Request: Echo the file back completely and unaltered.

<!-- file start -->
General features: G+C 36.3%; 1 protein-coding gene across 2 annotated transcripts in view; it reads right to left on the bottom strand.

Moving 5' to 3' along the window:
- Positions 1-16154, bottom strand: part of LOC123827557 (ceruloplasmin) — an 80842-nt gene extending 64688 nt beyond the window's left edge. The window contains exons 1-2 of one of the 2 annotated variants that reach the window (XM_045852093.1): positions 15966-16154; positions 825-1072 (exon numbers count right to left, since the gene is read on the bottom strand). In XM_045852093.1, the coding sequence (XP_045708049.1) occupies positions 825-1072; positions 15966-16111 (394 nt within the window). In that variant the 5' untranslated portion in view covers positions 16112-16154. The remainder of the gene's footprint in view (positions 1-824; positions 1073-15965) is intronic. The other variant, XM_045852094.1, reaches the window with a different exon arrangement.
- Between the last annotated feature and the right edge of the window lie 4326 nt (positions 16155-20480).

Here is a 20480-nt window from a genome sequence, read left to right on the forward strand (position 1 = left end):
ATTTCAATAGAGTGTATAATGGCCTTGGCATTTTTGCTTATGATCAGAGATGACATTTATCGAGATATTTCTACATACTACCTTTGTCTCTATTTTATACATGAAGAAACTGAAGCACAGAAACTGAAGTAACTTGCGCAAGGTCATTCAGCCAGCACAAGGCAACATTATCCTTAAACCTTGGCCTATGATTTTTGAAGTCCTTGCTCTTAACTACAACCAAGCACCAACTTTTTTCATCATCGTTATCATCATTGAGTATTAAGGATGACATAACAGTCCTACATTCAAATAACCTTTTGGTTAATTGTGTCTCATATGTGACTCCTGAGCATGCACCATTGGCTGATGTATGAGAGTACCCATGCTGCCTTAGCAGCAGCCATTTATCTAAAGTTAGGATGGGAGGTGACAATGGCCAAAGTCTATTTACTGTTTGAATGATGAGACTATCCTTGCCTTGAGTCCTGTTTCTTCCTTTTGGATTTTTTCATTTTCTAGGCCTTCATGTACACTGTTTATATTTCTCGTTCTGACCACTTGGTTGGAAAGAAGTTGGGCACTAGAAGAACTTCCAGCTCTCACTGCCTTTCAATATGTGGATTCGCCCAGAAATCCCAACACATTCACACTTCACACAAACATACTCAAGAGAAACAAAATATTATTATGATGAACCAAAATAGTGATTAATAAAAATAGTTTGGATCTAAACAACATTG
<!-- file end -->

General features: G+C 36.3%; 1 protein-coding gene across 2 annotated transcripts in view; it reads right to left on the bottom strand.

Moving 5' to 3' along the window:
- Positions 1-16154, bottom strand: part of LOC123827557 (ceruloplasmin) — an 80842-nt gene extending 64688 nt beyond the window's left edge. The window contains exons 1-2 of one of the 2 annotated variants that reach the window (XM_045852093.1): positions 15966-16154; positions 825-1072 (exon numbers count right to left, since the gene is read on the bottom strand). In XM_045852093.1, the coding sequence (XP_045708049.1) occupies positions 825-1072; positions 15966-16111 (394 nt within the window). In that variant the 5' untranslated portion in view covers positions 16112-16154. The remainder of the gene's footprint in view (positions 1-824; positions 1073-15965) is intronic. The other variant, XM_045852094.1, reaches the window with a different exon arrangement.
- Between the last annotated feature and the right edge of the window lie 4326 nt (positions 16155-20480).

Here is a 20480-nt window from a genome sequence, read left to right on the forward strand (position 1 = left end):
ATTTCAATAGAGTGTATAATGGCCTTGGCATTTTTGCTTATGATCAGAGATGACATTTATCGAGATATTTCTACATACTACCTTTGTCTCTATTTTATACATGAAGAAACTGAAGCACAGAAACTGAAGTAACTTGCGCAAGGTCATTCAGCCAGCACAAGGCAACATTATCCTTAAACCTTGGCCTATGATTTTTGAAGTCCTTGCTCTTAACTACAACCAAGCACCAACTTTTTTCATCATCGTTATCATCATTGAGTATTAAGGATGACATAACAGTCCTACATTCAAATAACCTTTTGGTTAATTGTGTCTCATATGTGACTCCTGAGCATGCACCATTGGCTGATGTATGAGAGTACCCATGCTGCCTTAGCAGCAGCCATTTATCTAAAGTTAGGATGGGAGGTGACAATGGCCAAAGTCTATTTACTGTTTGAATGATGAGACTATCCTTGCCTTGAGTCCTGTTTCTTCCTTTTGGATTTTTTCATTTTCTAGGCCTTCATGTACACTGTTTATATTTCTCGTTCTGACCACTTGGTTGGAAAGAAGTTGGGCACTAGAAGAACTTCCAGCTCTCACTGCCTTTCAATATGTGGATTCGCCCAGAAATCCCAACACATTCACACTTCACACAAACATACTCAAGAGAAACAAAATATTATTATGATGAACCAAAATAGTGATTAATAAAAATAGTTTGGATCTAAACAACATTG